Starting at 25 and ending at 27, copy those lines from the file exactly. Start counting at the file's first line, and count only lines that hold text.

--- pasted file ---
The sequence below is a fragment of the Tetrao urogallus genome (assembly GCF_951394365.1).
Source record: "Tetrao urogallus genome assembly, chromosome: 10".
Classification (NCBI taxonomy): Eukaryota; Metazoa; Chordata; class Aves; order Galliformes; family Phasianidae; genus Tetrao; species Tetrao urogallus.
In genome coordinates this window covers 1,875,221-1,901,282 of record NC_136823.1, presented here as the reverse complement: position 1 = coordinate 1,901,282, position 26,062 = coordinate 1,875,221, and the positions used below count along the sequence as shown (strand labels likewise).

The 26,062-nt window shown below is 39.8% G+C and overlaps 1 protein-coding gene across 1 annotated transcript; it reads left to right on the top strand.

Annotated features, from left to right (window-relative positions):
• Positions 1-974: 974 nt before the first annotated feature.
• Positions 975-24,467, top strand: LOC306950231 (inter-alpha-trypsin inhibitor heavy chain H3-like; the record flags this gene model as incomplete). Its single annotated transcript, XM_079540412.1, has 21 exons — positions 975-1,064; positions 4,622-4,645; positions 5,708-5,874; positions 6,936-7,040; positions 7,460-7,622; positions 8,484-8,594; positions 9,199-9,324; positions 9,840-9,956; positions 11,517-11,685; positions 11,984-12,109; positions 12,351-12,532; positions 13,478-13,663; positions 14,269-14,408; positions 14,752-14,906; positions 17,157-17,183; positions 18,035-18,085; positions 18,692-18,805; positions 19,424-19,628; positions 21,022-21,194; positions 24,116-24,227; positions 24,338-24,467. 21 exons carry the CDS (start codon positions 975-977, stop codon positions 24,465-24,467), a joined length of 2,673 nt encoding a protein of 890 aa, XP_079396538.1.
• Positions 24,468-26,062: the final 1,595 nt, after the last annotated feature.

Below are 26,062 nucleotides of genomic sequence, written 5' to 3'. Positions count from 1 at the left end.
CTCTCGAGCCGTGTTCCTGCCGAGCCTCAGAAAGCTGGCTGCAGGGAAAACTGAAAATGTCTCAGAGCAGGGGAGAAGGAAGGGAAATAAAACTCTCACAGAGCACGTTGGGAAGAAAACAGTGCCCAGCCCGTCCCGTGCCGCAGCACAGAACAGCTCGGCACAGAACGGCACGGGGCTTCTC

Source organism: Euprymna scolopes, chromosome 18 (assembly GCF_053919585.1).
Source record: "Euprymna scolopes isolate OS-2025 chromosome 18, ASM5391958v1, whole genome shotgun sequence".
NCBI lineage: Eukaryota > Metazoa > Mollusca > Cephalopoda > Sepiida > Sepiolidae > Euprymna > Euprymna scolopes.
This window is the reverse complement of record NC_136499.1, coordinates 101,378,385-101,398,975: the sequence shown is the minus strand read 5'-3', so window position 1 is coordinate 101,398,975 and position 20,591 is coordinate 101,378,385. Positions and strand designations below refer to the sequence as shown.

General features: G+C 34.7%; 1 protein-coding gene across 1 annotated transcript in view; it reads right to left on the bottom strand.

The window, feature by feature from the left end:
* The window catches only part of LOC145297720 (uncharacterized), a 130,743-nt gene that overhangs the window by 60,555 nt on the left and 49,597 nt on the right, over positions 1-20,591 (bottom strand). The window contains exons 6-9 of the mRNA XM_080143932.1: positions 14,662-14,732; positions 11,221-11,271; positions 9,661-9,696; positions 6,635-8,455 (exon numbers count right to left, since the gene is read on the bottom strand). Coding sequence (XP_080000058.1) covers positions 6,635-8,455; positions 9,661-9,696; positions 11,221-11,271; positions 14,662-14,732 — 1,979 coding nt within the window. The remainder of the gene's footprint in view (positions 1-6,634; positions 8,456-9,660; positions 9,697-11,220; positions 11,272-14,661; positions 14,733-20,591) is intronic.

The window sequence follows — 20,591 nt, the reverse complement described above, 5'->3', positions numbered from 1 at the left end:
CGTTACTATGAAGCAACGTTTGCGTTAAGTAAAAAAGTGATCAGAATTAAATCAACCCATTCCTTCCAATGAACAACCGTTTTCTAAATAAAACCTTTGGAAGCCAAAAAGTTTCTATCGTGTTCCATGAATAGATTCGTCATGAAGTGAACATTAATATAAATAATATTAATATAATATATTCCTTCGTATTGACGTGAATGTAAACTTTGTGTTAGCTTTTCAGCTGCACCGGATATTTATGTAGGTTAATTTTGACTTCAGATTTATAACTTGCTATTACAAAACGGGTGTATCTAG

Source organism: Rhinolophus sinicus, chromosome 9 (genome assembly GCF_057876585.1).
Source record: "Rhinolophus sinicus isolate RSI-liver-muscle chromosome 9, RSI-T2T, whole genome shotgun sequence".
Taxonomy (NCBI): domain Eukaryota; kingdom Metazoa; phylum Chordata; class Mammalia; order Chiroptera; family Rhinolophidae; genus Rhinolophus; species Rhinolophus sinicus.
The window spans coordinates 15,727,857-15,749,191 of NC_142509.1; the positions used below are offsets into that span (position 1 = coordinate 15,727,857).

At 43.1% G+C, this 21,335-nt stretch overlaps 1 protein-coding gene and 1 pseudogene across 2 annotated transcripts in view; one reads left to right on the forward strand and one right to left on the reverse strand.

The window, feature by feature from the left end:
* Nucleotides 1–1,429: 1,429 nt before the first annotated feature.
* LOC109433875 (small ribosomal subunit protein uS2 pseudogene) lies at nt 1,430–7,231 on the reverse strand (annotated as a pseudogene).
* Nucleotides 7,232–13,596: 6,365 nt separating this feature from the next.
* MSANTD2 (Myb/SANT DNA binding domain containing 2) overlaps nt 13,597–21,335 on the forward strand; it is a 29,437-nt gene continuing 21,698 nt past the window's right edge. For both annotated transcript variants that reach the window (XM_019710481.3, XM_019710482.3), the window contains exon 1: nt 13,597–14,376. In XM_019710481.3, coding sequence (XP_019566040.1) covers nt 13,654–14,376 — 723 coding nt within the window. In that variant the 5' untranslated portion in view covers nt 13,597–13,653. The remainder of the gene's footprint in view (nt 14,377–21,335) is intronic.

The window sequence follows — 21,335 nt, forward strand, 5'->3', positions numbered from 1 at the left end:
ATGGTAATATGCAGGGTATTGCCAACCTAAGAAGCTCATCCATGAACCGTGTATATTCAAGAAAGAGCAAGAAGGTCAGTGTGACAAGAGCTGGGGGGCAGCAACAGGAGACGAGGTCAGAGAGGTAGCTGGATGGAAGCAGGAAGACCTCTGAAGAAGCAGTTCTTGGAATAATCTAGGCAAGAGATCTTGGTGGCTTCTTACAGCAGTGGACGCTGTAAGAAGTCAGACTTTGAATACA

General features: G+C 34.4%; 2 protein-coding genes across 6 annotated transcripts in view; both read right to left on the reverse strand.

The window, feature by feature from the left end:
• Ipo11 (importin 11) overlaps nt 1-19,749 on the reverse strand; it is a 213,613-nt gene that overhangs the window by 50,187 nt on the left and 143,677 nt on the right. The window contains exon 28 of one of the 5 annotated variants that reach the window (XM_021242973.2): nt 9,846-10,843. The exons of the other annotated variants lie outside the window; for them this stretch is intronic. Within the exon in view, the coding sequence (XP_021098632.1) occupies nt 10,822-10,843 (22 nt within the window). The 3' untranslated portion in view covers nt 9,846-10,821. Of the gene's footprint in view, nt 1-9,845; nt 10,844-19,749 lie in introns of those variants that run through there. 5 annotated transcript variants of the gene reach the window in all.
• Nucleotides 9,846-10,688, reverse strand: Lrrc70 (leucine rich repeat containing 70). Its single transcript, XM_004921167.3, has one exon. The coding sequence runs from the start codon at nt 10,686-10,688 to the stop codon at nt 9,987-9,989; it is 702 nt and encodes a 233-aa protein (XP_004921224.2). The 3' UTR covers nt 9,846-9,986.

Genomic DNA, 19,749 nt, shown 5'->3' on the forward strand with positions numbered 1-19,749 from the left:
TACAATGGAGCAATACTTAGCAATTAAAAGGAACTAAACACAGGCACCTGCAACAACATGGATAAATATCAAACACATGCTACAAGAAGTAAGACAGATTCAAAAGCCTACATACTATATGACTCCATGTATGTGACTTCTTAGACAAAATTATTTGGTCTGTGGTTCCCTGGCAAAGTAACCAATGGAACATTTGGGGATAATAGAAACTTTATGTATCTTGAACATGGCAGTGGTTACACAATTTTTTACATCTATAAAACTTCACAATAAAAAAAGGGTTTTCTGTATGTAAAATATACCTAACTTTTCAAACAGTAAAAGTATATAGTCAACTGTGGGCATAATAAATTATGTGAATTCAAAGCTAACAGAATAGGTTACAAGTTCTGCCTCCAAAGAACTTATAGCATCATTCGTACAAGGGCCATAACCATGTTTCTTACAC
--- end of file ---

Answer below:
At 43.1% G+C, this 21,335-nt stretch overlaps 1 protein-coding gene and 1 pseudogene across 2 annotated transcripts in view; one reads left to right on the forward strand and one right to left on the reverse strand.

The window, feature by feature from the left end:
* Nucleotides 1–1,429: 1,429 nt before the first annotated feature.